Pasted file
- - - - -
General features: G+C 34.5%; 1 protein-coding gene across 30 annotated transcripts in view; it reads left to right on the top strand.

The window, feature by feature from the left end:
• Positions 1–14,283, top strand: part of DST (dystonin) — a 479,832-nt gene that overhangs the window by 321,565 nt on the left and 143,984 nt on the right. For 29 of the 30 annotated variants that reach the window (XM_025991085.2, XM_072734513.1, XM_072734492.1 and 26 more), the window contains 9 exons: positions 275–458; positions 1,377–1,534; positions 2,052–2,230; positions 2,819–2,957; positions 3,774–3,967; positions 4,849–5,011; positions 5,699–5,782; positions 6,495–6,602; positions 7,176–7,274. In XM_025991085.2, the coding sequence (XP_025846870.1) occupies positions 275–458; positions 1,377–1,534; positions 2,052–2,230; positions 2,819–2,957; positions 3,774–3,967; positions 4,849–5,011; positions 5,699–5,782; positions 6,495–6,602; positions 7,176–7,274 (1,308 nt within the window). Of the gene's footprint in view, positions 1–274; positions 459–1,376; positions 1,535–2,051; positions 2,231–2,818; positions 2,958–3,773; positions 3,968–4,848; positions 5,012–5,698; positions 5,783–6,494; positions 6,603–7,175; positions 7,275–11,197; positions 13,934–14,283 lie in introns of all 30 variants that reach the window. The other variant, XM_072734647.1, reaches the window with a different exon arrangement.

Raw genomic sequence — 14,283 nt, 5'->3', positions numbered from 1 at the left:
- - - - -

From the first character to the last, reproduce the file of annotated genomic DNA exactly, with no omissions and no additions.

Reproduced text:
General features: G+C 34.5%; 1 protein-coding gene across 30 annotated transcripts in view; it reads left to right on the top strand.

The window, feature by feature from the left end:
• Positions 1–14,283, top strand: part of DST (dystonin) — a 479,832-nt gene that overhangs the window by 321,565 nt on the left and 143,984 nt on the right. For 29 of the 30 annotated variants that reach the window (XM_025991085.2, XM_072734513.1, XM_072734492.1 and 26 more), the window contains 9 exons: positions 275–458; positions 1,377–1,534; positions 2,052–2,230; positions 2,819–2,957; positions 3,774–3,967; positions 4,849–5,011; positions 5,699–5,782; positions 6,495–6,602; positions 7,176–7,274. In XM_025991085.2, the coding sequence (XP_025846870.1) occupies positions 275–458; positions 1,377–1,534; positions 2,052–2,230; positions 2,819–2,957; positions 3,774–3,967; positions 4,849–5,011; positions 5,699–5,782; positions 6,495–6,602; positions 7,176–7,274 (1,308 nt within the window). Of the gene's footprint in view, positions 1–274; positions 459–1,376; positions 1,535–2,051; positions 2,231–2,818; positions 2,958–3,773; positions 3,968–4,848; positions 5,012–5,698; positions 5,783–6,494; positions 6,603–7,175; positions 7,275–11,197; positions 13,934–14,283 lie in introns of all 30 variants that reach the window. The other variant, XM_072734647.1, reaches the window with a different exon arrangement.

Raw genomic sequence — 14,283 nt, 5'->3', positions numbered from 1 at the left: